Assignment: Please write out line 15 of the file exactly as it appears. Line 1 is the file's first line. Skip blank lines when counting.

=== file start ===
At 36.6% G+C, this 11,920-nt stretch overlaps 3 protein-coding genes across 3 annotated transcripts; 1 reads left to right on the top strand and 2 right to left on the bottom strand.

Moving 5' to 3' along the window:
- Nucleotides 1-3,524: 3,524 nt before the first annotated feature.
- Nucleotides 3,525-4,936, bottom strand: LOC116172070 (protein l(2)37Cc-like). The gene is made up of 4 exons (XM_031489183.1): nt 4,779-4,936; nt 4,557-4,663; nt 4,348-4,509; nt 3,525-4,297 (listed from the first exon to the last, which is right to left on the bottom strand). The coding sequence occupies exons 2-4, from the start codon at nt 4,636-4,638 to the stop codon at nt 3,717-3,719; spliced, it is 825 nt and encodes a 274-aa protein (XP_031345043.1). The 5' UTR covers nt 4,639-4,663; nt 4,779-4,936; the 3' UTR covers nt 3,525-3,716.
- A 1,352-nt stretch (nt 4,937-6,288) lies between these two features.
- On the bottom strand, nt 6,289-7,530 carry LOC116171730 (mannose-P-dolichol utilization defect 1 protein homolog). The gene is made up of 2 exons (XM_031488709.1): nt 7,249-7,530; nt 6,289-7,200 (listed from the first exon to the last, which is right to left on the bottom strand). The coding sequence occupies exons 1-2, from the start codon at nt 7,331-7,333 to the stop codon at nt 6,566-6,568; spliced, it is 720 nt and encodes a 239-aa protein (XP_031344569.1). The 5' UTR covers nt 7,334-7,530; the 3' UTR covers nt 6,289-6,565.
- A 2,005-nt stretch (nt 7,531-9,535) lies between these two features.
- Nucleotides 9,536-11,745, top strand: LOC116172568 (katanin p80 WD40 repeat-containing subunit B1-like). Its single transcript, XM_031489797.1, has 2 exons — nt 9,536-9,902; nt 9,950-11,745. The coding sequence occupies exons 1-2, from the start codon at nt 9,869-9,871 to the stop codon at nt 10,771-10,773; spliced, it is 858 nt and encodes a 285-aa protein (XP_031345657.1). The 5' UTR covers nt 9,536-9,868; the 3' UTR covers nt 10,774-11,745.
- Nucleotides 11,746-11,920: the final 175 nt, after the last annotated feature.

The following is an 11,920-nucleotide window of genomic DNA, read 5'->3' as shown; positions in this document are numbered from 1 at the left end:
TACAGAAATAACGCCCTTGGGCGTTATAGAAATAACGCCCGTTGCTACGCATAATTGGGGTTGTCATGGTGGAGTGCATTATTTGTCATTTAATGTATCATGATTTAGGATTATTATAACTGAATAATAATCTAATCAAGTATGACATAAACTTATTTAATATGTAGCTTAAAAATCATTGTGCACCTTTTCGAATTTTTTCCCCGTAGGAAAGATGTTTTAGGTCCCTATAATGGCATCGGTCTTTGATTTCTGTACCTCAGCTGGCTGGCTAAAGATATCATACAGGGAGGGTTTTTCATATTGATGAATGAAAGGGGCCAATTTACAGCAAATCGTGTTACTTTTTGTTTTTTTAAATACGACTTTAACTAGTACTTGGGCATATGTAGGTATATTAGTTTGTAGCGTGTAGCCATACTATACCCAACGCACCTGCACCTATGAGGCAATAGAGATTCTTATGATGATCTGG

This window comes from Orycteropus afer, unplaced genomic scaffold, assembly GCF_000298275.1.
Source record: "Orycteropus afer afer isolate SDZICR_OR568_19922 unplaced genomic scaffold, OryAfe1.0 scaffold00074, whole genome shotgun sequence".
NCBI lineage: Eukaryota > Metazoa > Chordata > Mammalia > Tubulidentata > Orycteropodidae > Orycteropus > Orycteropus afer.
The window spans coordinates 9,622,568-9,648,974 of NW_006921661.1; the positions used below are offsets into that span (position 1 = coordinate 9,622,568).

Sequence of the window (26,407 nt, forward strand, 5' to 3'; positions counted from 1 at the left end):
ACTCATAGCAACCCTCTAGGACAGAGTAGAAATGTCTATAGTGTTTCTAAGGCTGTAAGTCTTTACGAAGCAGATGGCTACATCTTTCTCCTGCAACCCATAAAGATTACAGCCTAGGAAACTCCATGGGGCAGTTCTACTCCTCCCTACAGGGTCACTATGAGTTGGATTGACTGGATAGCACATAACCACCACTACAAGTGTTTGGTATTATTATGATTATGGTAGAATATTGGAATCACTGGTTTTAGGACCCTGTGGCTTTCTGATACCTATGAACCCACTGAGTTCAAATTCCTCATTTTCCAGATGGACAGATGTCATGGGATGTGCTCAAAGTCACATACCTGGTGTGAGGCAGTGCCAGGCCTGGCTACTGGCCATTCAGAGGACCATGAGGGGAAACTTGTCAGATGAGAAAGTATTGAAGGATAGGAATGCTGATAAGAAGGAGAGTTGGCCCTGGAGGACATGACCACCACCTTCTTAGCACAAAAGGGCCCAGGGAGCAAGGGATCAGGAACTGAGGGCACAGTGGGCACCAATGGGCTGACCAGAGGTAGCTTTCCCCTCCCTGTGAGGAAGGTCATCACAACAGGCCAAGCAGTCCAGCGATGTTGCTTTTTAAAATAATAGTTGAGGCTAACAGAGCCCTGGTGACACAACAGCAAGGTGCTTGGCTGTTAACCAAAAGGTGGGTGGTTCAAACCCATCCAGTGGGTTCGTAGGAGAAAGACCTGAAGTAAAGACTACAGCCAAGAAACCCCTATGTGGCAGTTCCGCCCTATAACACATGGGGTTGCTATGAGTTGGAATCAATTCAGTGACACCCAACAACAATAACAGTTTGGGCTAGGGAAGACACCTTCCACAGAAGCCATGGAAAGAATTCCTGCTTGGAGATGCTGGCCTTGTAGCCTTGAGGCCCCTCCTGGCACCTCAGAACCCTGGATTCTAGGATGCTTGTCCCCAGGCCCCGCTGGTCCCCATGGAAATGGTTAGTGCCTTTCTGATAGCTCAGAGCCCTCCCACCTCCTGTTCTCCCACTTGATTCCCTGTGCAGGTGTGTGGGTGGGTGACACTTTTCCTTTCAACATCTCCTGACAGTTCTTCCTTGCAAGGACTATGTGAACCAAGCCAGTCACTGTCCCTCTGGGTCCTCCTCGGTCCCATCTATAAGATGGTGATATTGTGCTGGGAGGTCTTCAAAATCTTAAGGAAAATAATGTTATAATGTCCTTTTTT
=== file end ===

The window spans coordinates 9,622,568-9,648,974 of NW_006921661.1; the positions used below are offsets into that span (position 1 = coordinate 9,622,568).